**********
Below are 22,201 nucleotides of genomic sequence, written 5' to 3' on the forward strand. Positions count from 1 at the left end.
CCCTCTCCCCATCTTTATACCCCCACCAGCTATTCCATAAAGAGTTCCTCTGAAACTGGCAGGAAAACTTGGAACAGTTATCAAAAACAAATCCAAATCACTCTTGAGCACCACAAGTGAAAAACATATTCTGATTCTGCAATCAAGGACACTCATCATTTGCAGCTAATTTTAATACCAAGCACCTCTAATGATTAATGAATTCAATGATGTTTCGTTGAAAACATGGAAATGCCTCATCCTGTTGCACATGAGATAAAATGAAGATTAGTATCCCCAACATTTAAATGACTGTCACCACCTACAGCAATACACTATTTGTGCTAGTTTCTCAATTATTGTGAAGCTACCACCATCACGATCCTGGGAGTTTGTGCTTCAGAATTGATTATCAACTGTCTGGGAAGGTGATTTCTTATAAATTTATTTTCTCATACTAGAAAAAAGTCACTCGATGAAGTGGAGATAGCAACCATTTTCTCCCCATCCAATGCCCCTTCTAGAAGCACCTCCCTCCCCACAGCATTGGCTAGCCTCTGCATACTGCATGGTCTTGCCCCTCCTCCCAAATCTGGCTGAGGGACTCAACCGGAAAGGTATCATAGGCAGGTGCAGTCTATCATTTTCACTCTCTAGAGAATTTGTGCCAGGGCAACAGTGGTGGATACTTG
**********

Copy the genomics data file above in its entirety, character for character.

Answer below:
Below are 22,201 nucleotides of genomic sequence, written 5' to 3' on the forward strand. Positions count from 1 at the left end.
CCCTCTCCCCATCTTTATACCCCCACCAGCTATTCCATAAAGAGTTCCTCTGAAACTGGCAGGAAAACTTGGAACAGTTATCAAAAACAAATCCAAATCACTCTTGAGCACCACAAGTGAAAAACATATTCTGATTCTGCAATCAAGGACACTCATCATTTGCAGCTAATTTTAATACCAAGCACCTCTAATGATTAATGAATTCAATGATGTTTCGTTGAAAACATGGAAATGCCTCATCCTGTTGCACATGAGATAAAATGAAGATTAGTATCCCCAACATTTAAATGACTGTCACCACCTACAGCAATACACTATTTGTGCTAGTTTCTCAATTATTGTGAAGCTACCACCATCACGATCCTGGGAGTTTGTGCTTCAGAATTGATTATCAACTGTCTGGGAAGGTGATTTCTTATAAATTTATTTTCTCATACTAGAAAAAAGTCACTCGATGAAGTGGAGATAGCAACCATTTTCTCCCCATCCAATGCCCCTTCTAGAAGCACCTCCCTCCCCACAGCATTGGCTAGCCTCTGCATACTGCATGGTCTTGCCCCTCCTCCCAAATCTGGCTGAGGGACTCAACCGGAAAGGTATCATAGGCAGGTGCAGTCTATCATTTTCACTCTCTAGAGAATTTGTGCCAGGGCAACAGTGGTGGATACTTG